2.  Name Your Blog So It Complements the Blog's Business Purpose.  Sometimes we try too hard to be 'cute' or 'clever' and we miss the mark in a big way.  There is no denying my blog, Build A Solo Practice, states it's business purpose, teaching you how to create and grow your legal practice.  If you are an employment lawyer in Michigan, name your blog "Michigan Employment Law."  (I don't know if that is taken.) You want your title to incorporate the words most frequently searched by the client you want to represent.  It's just common sense.  If you have several practice areas, have several blogs.  Do not blend topics because, unfortunately, we live in an age where clients think they need a lawyer who just does one practice area predominantly, if not exclusively.  If you are doing multiple areas of law, have several blogs and name them based upon the key word search inputted.  Then link your blogs together and maintain visual continuity through design and branding.   

2.  Understand Who You are Writing For.  In order for the client to find you, the search engines have to find you first.  Therefore, when you write for your client you are ultimately writing for the search engines.   So, it follows you have to use the words your clients will put into the search engines to locate an attorney like yourself. Write in the language they speak and can relate to.  How?  Come down to earth, lose the legalese unless it's pertinent to key search words or you've determined your average client will use those legal terms.  Use their language, words you have heard your ideal client use during the initial consultation (when you've canvassed them on how they found you!).  This will resonate with them and create relatability, help them to take action and contact you.

3. Make the commitment to a regular posting schedule.  Whatever the time frame is, be consistent.  Frequency tickles the spiders and pushes your blog higher in the search rankings when those all important key words are used to find a lawyer with your particular skill set and/or demographic.

4. Select a blogging platform that works for your technological skills, is within your price range, and gives you the applications and comforts you require. There are many blogging platforms out there and new ones entering the field every day.  Typepad, Wordpress, Terrapad, Squarespace and more.  But remember, regardless the bells and whistles, content is king.  It is what you have to say that will create readership, authority, respectability and ultimately profits.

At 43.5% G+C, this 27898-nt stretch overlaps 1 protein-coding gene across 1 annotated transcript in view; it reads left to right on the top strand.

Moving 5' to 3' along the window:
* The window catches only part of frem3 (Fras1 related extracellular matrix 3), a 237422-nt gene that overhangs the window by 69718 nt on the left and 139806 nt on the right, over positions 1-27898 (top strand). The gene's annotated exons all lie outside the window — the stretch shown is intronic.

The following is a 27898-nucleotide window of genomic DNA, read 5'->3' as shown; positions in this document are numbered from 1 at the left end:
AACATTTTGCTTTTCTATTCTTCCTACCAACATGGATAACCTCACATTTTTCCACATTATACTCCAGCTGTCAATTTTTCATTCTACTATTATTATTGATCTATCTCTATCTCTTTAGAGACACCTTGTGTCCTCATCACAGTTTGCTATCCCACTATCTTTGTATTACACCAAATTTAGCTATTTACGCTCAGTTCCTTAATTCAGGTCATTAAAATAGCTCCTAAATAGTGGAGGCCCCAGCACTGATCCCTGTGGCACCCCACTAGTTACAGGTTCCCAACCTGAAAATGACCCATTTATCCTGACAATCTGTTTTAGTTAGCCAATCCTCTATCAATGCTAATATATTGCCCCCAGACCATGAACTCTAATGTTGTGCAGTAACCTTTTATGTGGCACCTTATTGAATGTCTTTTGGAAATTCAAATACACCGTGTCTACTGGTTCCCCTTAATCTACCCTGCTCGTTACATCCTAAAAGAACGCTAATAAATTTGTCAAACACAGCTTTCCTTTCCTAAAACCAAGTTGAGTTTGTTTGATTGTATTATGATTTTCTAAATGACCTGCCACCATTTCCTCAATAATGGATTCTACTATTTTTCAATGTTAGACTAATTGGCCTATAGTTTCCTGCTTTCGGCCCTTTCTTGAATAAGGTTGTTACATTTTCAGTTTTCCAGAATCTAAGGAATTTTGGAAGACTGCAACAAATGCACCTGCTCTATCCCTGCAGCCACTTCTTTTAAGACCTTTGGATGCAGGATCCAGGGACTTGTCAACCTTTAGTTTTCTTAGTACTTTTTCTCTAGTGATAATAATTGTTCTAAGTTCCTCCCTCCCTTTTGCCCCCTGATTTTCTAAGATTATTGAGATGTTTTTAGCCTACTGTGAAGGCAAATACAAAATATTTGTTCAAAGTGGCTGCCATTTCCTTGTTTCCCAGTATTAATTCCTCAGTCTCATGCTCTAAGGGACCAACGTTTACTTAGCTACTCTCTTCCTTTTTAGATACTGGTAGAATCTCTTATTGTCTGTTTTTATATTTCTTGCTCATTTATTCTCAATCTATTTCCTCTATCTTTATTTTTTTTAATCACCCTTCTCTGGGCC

5. Make your blog easy on the eye and user-friendly.  Use a larger font so what you write is easily readable.  Provide contact information on every page.  If you are looking to accumulate e-mail addresses for newsletters, white papers or an e-book get the necessary applications and have it on every page so the reader doesn't have to navigate your blog to find it.  He won't.

6. Place Your Blog at a Busy Intersection  Learn all the techniques to build readership.  Understand readership is created by cultivating relationships with other bloggers, colleagues, vendors and more.

And since a 'link' speaks a thousand words, here are solo/small firms blogs from around the net which enjoy tremendous readership and great return on investment (ROI).  They are in no particular order. Check out the various elements you like, don't like and go from there.  They represent all different blogging platforms and skill levels of the blogger.  However, they all understand the fundamentals of blogging, and that content is critical as is frequency of postings. Some of these excellent blogs listed below have siblings, too.

  Missouri Family & Dirvorce Lawyer Blog

  Managed Care Contracting

  Athlete Agent

  Environmental Crimes Blog

  Georgia Family Law Blog

  Preventative Family Law

  Corporate and Securities Law Blog

  Boston Immigration and Nationality Law

  Internet Lawyer

  P.I.S.S.D. - Personal Injury, Social Security, Disability

  Massachussetts Estate Planning and Elder Law

  Kansas Family and Divorce Lawyer

  Offshore Renewable Energy Law Blog

  New York Bankruptcy Litigation

  Biker Law Blog

  Texas Appellate Law Blog

  Surrogacy Lawyer

  California Estate Planning Blog

  We Probate

  Boston Auto Accident

  Employment Law Blog (Washington State)

  Alabama Family Law Blog

  Surrogacy and Egg Donation Blog

  Charite Artificial Disc Injury Lawyer

If you area  solo or small firm practitioner and would like to share your blog, please comment below and I will incorporate a link to your blog in the body of this post shortly thereafter.  If you have comments on what you like and don't like in the blogs posted, please share also.

July 08, 2007

I've Jumped the Pond and Am In Blawg Review #116